not work, you
can use the boom vang and a cable arrangement to pull the RF closer to the
hole. I've found that a 1/8" cable will fit through the bracket. Attach the
vang to the cable on one end and the ladder on the other. The helper can assist
by pushing up on the middle of the furler to take the bow out of it while you
pin the drum to the bracket.
pole and crutch.
||Install Boom, feed
mainsail slugs into mast slot starting with head of sail, attach main sheet
and boom vang, and topping lift. Tidy up topping lift, reef and outhaul lines at
||Open fuel tank vent
and prime the gas line.
||Ready fenders and
dock lines. Two 25' dock lines at the stern and bow can be tied together so
one person can control the boat as it comes off the trailer. This technique is
good when docking.
centerboard is secured in up position.
||At this step I
usually verify the ballast
tank valve is OPEN so it begins to fill upon launch of the boat. However, if
the ramp is very shallow, you might have to wait until the boat floats free of
the trailer before opening the valve.
||Ready to Launch --
Extend tongue for shallow ramps. The pin for the tongue extender might be
difficult to reinsert, so a large awl or marlinspike or screwdriver will help
align the hole. Make sure trailer tie down is removed, disconnect trailer lights
from vehicle, good idea to have chocks ready, esp. on slippery ramps.
boat down ramp, tie up boat and park vehicle.
engine and rudder. Warm up motor. Open
Ballast Tank! It is not a good idea to try to sail with an empty ballast
tank. Close the valve after you are sure the tank is full. (
|| Hook up trailer
and chain. (Don't hook up brake wiring).
||Squirt dish soap on
||Shallow ramps may
require you to extend trailer tongue.
||Guide trailer down
||Make sure ballast
tank valve is open.
||Verify centerboard is
||Raise rudder &
pin. You only have to drag the rudder a couple of times before you start
||Guide boat on
||Winch boat on trailer
(double loading might work)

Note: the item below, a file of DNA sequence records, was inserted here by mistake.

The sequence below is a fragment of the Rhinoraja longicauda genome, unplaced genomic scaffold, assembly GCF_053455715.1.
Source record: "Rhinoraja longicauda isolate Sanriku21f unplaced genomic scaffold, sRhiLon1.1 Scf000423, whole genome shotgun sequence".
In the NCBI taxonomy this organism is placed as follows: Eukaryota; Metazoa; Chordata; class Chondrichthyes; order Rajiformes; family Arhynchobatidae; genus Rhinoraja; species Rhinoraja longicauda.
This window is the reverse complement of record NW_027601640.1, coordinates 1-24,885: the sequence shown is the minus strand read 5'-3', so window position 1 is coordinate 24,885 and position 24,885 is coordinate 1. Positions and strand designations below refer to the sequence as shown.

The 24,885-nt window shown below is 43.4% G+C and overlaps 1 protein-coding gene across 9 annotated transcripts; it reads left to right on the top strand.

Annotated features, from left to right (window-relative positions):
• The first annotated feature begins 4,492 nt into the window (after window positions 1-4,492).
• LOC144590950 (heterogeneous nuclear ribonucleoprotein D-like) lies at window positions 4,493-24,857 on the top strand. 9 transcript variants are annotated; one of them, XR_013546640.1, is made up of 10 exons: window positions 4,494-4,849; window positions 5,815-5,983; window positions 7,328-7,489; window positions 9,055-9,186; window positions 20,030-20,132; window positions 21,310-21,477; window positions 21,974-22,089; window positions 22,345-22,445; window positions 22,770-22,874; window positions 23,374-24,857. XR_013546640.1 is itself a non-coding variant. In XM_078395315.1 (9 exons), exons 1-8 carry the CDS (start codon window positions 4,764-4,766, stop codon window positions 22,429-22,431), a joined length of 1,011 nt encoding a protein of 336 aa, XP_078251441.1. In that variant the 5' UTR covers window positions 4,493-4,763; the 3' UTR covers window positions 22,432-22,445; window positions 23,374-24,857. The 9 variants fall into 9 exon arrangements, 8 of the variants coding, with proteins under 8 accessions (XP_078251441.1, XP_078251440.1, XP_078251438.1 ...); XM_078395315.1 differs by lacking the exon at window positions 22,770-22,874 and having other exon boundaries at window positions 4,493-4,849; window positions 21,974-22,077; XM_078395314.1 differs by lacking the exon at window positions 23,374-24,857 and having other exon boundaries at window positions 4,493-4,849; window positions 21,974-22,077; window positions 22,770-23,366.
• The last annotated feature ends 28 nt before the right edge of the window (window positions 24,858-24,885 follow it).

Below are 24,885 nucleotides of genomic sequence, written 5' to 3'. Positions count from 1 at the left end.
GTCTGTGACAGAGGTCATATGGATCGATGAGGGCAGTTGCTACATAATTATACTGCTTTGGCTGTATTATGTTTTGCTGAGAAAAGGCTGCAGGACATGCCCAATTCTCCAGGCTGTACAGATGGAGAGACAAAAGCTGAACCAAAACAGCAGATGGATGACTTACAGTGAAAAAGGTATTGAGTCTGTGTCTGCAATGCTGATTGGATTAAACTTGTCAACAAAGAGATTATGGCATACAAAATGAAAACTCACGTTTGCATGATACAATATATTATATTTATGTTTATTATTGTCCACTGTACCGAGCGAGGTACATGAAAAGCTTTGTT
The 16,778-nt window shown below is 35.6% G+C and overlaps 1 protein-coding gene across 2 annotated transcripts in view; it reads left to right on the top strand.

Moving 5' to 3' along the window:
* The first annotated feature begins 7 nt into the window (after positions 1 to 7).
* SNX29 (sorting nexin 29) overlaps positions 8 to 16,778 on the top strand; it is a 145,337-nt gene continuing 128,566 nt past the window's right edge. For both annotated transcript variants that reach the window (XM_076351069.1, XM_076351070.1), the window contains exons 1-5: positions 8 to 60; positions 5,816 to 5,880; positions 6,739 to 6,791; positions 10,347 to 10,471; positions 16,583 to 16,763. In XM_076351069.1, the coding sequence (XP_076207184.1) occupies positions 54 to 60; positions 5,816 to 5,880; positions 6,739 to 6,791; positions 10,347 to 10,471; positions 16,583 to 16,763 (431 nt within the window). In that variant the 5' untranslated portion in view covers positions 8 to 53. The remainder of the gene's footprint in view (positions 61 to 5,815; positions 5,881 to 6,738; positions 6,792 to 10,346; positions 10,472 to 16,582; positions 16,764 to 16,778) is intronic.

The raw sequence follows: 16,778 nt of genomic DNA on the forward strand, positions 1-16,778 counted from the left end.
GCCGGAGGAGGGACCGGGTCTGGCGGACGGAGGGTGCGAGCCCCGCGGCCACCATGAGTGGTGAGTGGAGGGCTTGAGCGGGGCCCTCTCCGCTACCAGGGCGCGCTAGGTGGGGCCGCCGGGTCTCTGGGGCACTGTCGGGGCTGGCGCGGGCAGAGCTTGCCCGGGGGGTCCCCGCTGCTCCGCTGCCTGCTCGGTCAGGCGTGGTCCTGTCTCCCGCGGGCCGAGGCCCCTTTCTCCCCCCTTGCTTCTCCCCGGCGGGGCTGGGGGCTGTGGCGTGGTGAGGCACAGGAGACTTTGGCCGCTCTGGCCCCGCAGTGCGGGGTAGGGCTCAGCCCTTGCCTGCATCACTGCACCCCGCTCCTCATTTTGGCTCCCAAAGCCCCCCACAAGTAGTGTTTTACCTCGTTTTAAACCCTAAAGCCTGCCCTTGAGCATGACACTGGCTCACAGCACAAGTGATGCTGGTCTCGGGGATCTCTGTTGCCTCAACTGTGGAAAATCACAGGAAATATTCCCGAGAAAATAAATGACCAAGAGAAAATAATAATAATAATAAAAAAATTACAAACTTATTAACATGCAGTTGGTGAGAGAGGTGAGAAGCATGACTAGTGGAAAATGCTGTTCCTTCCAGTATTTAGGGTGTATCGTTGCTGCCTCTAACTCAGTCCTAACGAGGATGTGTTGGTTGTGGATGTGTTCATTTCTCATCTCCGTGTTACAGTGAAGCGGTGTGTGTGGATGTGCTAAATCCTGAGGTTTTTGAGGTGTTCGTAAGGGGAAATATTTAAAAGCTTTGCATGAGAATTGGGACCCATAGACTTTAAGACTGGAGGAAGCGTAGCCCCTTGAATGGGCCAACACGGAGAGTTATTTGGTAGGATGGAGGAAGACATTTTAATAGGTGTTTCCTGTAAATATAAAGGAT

||Secure bow winch
||Slowly drive out,
stop and let water drain. Comment loudly to observers that you'll get that leak
fixed some day.
||Tie Down boat.
||Tie Down motor so it
does not bounce.
||Remove vang and
||Install rear mast
||Install gin pole and
attach one side to jib halyard the other to mainsheet. Attach bottom end of
mainsheet to "U" bolt in anchor locker. Tension mainsheet so jib
halyard takes the load. Secure mainsheet to bow mooring cleat.
||Verify that jib
halyard is securely tied -- use a cleat, don't trust the rope clutches
||Tension red jib
halyard (verify it is not main halyard) so pole is about 10 degrees. Secure
halyard to cleat on side of deck & lock line stopper.
forestay/roller furler drum. Bungee headsail to mast so the furler won't flop
around when lowering the mast.
||With mainsheet hooked
on bow mooring cleat, ease tension, and lower mast onto crutch. You'll have
to give it a good shove to get it started down.
||Remove mast step pin,
disconnect mast base from step. Replace pin, vang strap, and cotter pin.
||When you slide the
mast forward the head of the mast will dip close enough to the ground for
someone to remove the Windex.
||Lower and slide the
mast forward on mast crutch until base of mast rests on pulpit.
These instructions are for entertainment only. The author knows
nothing about boats so you should take all of this with a grain of salt. Get
some lessons. Use of any part of these procedures is at your own risk.
Your decisions, adjustments and actions must be based strictly on your
own knowledge and research. If you want to sue me, forget it as all my money is
in a Swiss Bank Account or buried in a secret location, yada, yada, yada, etc,